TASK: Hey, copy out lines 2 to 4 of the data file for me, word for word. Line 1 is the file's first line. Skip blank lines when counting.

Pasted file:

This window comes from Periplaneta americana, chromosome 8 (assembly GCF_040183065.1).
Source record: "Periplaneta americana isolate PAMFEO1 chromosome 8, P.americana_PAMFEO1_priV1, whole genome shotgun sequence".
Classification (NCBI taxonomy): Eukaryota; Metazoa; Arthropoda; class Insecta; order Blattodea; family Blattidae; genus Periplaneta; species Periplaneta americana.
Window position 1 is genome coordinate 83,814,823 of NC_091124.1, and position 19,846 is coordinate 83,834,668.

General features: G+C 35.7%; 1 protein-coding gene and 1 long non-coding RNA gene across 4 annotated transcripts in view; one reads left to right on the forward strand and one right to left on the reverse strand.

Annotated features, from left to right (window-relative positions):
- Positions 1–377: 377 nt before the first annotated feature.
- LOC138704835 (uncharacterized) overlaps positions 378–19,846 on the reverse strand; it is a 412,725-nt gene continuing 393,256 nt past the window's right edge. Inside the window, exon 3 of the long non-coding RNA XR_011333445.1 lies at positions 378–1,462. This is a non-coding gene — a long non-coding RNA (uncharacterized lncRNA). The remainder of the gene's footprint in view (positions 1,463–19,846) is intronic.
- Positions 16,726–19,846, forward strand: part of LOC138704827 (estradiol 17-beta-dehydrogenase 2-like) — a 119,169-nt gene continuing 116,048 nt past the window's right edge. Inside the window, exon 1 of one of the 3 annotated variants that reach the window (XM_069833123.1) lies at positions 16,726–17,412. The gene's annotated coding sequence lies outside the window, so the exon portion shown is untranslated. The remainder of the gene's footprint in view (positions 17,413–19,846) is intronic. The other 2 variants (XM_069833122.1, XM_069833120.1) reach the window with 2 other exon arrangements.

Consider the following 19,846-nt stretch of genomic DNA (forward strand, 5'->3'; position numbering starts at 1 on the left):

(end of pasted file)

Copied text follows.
Source record: "Periplaneta americana isolate PAMFEO1 chromosome 8, P.americana_PAMFEO1_priV1, whole genome shotgun sequence".
Classification (NCBI taxonomy): Eukaryota; Metazoa; Arthropoda; class Insecta; order Blattodea; family Blattidae; genus Periplaneta; species Periplaneta americana.
Window position 1 is genome coordinate 83,814,823 of NC_091124.1, and position 19,846 is coordinate 83,834,668.